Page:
Martial excellence

It is self-evident that the goal of the guild is primarily to promote martial excellence and provide a path for the martial artist to follow. Fostering and promoting martial excellence is therefore at the core of our values, and we are committed to creating an environment that encourages growth, skill development, and a deep appreciation for the art of historical fencing.

We understand the importance of setting clear goals and milestones for guild members. Through our structured ranking system, we provide a roadmap for progression, allowing individuals to track their journey and witness their own improvement over time. By striving for higher ranks, our members are constantly motivated to push their limits, explore the Art of fencing, and expand their knowledge of historical European martial arts.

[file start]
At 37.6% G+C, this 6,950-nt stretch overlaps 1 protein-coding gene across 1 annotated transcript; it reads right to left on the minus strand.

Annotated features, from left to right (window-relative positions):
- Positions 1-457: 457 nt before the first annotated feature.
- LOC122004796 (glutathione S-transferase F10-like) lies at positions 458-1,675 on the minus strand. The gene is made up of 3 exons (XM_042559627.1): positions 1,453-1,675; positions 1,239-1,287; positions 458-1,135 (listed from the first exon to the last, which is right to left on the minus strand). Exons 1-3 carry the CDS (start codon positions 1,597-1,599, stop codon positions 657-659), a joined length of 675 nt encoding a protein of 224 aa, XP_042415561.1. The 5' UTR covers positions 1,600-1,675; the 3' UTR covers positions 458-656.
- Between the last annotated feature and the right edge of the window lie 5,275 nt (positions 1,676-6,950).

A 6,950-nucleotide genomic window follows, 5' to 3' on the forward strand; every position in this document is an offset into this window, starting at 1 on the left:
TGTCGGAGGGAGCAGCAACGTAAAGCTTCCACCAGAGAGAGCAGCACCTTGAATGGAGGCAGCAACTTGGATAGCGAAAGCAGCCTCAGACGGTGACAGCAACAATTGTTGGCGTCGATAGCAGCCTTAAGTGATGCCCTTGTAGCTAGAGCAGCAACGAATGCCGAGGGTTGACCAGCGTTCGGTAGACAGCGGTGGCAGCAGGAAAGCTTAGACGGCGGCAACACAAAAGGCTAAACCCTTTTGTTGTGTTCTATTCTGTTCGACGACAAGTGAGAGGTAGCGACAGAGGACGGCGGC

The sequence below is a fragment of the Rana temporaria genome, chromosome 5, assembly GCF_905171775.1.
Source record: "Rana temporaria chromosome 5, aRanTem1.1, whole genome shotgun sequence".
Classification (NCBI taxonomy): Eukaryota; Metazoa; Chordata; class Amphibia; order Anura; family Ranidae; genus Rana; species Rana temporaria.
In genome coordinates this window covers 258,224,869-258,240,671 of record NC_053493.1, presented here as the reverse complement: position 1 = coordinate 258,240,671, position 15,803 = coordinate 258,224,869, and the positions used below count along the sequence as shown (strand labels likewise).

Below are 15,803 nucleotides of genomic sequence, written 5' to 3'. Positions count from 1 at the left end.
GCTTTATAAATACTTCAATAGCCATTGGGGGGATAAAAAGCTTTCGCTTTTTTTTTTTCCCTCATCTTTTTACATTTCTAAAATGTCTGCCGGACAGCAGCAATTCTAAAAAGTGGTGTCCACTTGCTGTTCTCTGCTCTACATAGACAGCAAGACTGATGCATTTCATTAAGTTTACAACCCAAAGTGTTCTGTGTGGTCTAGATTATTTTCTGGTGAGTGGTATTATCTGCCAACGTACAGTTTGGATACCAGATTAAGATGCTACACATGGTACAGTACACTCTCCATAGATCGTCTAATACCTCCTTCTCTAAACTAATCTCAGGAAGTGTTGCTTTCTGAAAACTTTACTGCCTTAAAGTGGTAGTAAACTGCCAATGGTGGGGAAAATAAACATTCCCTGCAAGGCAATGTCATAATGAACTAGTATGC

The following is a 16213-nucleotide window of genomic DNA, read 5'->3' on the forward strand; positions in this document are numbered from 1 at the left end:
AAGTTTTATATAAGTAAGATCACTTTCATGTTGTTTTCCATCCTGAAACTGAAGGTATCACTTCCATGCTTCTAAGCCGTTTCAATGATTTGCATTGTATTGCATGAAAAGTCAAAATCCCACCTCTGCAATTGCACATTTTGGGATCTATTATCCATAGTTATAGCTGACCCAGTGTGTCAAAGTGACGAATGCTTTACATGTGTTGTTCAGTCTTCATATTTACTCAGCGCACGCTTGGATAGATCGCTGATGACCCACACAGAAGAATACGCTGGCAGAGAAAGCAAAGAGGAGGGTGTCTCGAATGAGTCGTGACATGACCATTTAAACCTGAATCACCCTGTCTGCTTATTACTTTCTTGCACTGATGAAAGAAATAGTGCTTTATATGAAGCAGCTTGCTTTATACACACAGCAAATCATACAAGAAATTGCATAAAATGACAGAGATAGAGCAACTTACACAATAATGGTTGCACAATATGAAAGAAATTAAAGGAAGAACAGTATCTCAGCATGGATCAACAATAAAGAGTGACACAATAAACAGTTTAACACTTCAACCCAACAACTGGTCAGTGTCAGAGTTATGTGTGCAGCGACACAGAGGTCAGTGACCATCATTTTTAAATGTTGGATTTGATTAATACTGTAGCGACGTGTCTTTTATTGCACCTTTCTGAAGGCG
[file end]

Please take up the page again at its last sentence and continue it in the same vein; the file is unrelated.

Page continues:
Credibility and legitimacy are important to us. Our guild ensures that rank advancements are based on objective criteria rooted in demonstrated skill and proficiency. This approach establishes a standard of excellence. By maintaining a high level of credibility, we not only honour the traditions of historical fencing but also contribute to the wider recognition and appreciation of these fencing arts.

13th century knight fighting the seven deadly sins. From the Summa Vitiorum or ”Treatise on the Vices” by William Peraldus.